With the primary season officially over, conventional wisdom suggests that Republican candidates should now be pretending to pivot to the political center to pick up the less-Trumpy conservative voters that they need to win in November, especially in swing states. Some, like GOP Senate hopeful Don Bolduc, of New Hampshire, seem to have fallen in line. “I have come to the conclusion—and I want to be definitive on this—the election was not stolen,” Bolduc told Granite State voters last week, two days after winning his primary.
At first glance, this was a pretty radical shift for Bolduc, who has insisted during the last two years that the 2020 election was stolen, in between accusing Bill Gates of microchipping vaccine recipients and calling New Hampshire Governor Chris Sununu a “Chinese Communist sympathizer.” But, just one month before the Fox appearance in which Bolduc appeared to change his tune on the validity of the 2020 election, he stated that he stood by his original position: that “the election had fraud … and I concurred with President [Donald] Trump's assessment of it. And I do not change my mind on that.” It doesn’t add up to a very convincing pivot to mainstream, democratic values—but it does add to mounting evidence that the Republican Party is getting even more extreme.
There are a few reasons why. Trump still looms large in the party and he still demands absolute fealty. Republican governors like Florida’s Ron DeSantis and Greg Abbott in Texas are rewarded with media coverage for their dehumanizing stunts involving immigrants; for better or worse, DeSantis’s expulsion of (mostly) Venezuelan migrants to Martha’s Vineyard last week has dominated the news cycle since.
But Republicans, as a party, aren’t the only ones getting worse. After spending much of his summer neglecting to return classified documents, Truthing (that’s like tweeting on Truth Social) content to and from QAnon accounts, and playing golf, it seems that Trump himself is getting more unhinged—a terrifying statement to have to type.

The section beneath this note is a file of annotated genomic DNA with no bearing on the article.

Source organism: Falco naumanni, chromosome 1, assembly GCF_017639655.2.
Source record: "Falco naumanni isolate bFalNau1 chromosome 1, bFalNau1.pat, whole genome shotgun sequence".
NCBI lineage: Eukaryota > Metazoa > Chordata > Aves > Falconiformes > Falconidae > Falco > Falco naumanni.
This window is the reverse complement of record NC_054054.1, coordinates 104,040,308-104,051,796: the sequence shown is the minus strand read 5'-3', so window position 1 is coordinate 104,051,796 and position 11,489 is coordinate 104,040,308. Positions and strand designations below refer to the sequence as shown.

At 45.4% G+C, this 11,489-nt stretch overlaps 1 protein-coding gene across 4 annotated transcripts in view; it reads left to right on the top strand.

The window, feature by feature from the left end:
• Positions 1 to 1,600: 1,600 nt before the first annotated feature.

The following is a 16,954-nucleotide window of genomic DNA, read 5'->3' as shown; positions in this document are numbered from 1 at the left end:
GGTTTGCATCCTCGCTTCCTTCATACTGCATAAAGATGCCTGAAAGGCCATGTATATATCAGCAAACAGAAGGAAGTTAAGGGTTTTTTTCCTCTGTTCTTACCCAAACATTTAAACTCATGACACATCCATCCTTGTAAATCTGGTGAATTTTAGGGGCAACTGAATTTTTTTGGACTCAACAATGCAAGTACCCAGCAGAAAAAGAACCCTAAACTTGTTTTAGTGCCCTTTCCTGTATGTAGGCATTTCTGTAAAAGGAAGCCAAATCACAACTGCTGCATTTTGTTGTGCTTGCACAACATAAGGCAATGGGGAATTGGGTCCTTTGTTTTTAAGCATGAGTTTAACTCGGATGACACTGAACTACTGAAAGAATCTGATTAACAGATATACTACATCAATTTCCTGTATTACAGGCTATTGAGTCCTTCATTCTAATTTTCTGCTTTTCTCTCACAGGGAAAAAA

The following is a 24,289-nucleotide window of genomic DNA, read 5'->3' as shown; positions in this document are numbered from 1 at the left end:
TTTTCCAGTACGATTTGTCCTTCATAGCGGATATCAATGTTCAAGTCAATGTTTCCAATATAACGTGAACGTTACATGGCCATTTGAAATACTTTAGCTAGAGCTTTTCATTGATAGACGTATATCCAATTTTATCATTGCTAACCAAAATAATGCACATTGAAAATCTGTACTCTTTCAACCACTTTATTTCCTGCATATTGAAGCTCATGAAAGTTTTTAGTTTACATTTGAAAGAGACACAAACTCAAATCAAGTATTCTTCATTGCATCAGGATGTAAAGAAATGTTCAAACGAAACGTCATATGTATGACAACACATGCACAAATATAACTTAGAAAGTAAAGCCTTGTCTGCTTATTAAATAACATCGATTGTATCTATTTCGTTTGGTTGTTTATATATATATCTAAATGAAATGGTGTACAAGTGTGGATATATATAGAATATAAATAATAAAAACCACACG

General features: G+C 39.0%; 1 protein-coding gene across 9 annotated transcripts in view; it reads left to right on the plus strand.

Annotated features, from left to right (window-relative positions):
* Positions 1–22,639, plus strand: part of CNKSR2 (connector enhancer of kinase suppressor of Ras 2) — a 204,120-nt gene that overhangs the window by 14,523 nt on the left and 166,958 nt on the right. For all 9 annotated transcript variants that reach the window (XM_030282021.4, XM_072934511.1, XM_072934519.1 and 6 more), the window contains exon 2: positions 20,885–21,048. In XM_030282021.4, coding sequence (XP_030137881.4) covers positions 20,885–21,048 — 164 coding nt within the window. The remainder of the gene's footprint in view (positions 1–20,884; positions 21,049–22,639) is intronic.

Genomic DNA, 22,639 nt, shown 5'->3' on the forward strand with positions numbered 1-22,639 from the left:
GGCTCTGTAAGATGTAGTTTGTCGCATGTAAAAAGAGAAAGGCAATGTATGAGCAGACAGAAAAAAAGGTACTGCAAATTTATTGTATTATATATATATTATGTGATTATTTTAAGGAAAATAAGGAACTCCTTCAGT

When Trump held a rally in Ohio last weekend, it was theoretically to support his chosen Senate candidate, J. D. Vance. But Vance presumably didn’t have the chance to decline, because he reportedly didn’t invite Trump. According to The New York Times, “aides to the former president simply informed the Senate [campaign] that he was coming.” And when Trump showed up, he assured the crowd, “J. D. is kissing my ass, he wants my support so bad.” He then added, “The entire MAGA movement is for J. D. Vance.”
Trump also appeared to be leaning into his recent persona as a late QAnon adopter. As Tom Nichols wrote in the Daily earlier this week, “Trump recently shared images of himself wearing a Q pin, and the Ohio rally seemed to meld a QAnon event with an evangelical meeting.” During the rally, Trump played a song called “Mirrors” that, as The New York Times pointed out, sounded a whole lot like the QAnon theme song. Some of the crowd seemed to acknowledge the tribute, raising their hands in a one-fingered salute.
If Trump is—as he seems to be—going full QAnon, the question is: Why?
His past holds at least a few clues. If you look at Trump’s political career since 2015, you can see that he’s never turned down a group of potential fans, no matter how radicalized or unpopular they may be. If you say nice things about Trump or support him, the record shows that he’ll support you right back. During a 2020 presidential debate, moderator Chris Wallace asked Trump if he disavowed far-right militias and white-nationalist groups like the Proud Boys. Instead of condemning the group, Trump embraced them, saying, “Proud Boys, stand back and stand by!” Trump can’t bear to turn down an adoring audience, and his standards are low. Even Vladimir Putin gets a pass.
Trump is never, ever playing three-dimensional chess; he’s always just sticking pieces up his nose to see how they’ll taste. So maybe the better question is, why has it taken Trump so long to endorse QAnon? Perhaps the same could be said for the Republican Party, which has never been able to quit Trump despite an armed insurrection and his continual assault on democracy and democratic norms. Both Trump and the Republican Party appear unable or unwilling to reject radicalization of any kind. Time will tell whether this will hurt their political prospects, but it’s terrible for everyone else.